Prior to my brush with it, I thought that mastitis was caused by a bacterial infection. This is not completely unreasonable, given that this is precisely how numerous ‘health’ websites define it (FreeMD, eMedicineHealth, HealthSquare to name just a few). When you consider that the symptoms of mastitis can include a fever as well as redness, lumps and pain in the breasts, and treatment can involve antibiotics, the definition seems to make sense.
Unfortunately, it turns out to be somewhat misleading. Whilst bacterial infection may play a part in mastitis, it is in fact inflammation of the breast tissue that is at the root of the condition, and causes the majority of the symptoms. The World Health Organization describes mastitis as ‘an inflammatory condition of the breast, which may or may not be associated with infection’1. They summarize the uncertain relationship between bacterial infection and mastitis as follows:
Many lactating women who have potentially pathogenic bacteria on their skin or in their milk do not develop mastitis.
Many women who do develop mastitis do not have pathogenic organisms in their milk.
This basically means that you can be carrying the bacteria associated with mastitis – and even have it in your milk – without developing the condition, and conversely, you can succumb to mastitis when there is no evidence you’re carrying the bacteria.
So, if mastitis isn’t due to an infection, what does cause it? It appears that the inflammation that characterizes mastitis is a consequence of ‘milk stasis’: milk is produced, but then remains in the breast, rather than coming out during feeding. Milk stasis can occur for many reasons, including blockages in the ducts, a decrease in feeding frequency and poor attachment1,4. It’s also possible that stress might play a role, by both increasing milk production and delaying the letdown reflex2. Why milk stasis goes on to cause inflammation isn’t so clear, though it could result from inflammatory substances found in milk irritating the breast tissue, or an immune reaction to certain milk proteins3.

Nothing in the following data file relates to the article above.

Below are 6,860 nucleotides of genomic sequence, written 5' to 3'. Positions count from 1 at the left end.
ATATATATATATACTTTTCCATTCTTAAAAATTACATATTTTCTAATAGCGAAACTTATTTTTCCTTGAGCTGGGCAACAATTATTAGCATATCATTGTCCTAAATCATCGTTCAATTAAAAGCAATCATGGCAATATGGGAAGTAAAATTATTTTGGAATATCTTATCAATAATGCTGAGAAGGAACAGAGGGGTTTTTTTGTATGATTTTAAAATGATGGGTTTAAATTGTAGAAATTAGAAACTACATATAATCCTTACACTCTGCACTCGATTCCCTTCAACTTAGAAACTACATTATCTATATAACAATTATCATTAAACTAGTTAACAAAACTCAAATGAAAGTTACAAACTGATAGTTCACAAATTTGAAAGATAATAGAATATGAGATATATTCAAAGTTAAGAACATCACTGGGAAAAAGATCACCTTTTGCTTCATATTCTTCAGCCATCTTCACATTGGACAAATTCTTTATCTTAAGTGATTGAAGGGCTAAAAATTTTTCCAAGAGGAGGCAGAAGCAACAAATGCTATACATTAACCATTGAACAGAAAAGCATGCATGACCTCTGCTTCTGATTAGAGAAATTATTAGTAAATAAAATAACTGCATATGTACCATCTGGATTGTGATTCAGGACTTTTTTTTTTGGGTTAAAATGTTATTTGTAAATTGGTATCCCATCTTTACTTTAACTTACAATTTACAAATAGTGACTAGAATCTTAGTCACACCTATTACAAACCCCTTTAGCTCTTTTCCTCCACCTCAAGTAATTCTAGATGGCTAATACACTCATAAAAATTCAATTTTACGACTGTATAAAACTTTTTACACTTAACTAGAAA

Although bacterial infection is not often the primary cause of mastitis, it is sometimes thought to exacerbate the symptoms3. Determining the precise role it plays, however, is a tricky business. Firstly, it is very hard to ensure that milk cultures are sterile, so it isn’t always possible to know that the bacteria found in a woman’s milk haven’t in fact come from her skin when the sample was taken1. Secondly, as stated above, harmful bacteria can be found in the milk of women who don’t have mastitis, indicating that there is not a simple cause and effect relationship between the two. One possibility is that mild changes initiated by milk stasis may be exacerbated by bacterial activity: symptoms could be considered to be on a scale, from a reduction in milk output but no pain (known as subclinical mastitis), to breast abscess and severe pain, with increasing amounts of bacterial involvement as you move from one end to the other3.
What does all this mean if you find yourself suffering from mastitis? Perhaps the most important thing to remember is that the symptoms are probably due to a milk flow problem, so your top priority should be to address any causes of this. This might include making sure your baby is properly latched on, feeding more frequently and emptying the breast properly at each feed. Many doctors also choose to treat mastitis with antibiotics, although there is a lack of consensus as to which ones to use, and even whether it’s appropriate to use them at all (see when should mastitis be treated with antibiotics?). Whether or not you take medication, the most important thing is to keep the milk moving. Whilst feeding with mastitis doesn’t appear to pose a risk to you or your baby, stopping could well do: not only will it make the symptoms worse, but it will almost certainly jeopardize your milk supply5. Mastitis is a common reason for giving up breastfeeding, but it needn’t be – focus on sorting out your feeding technique and you should hopefully make a rapid recovery.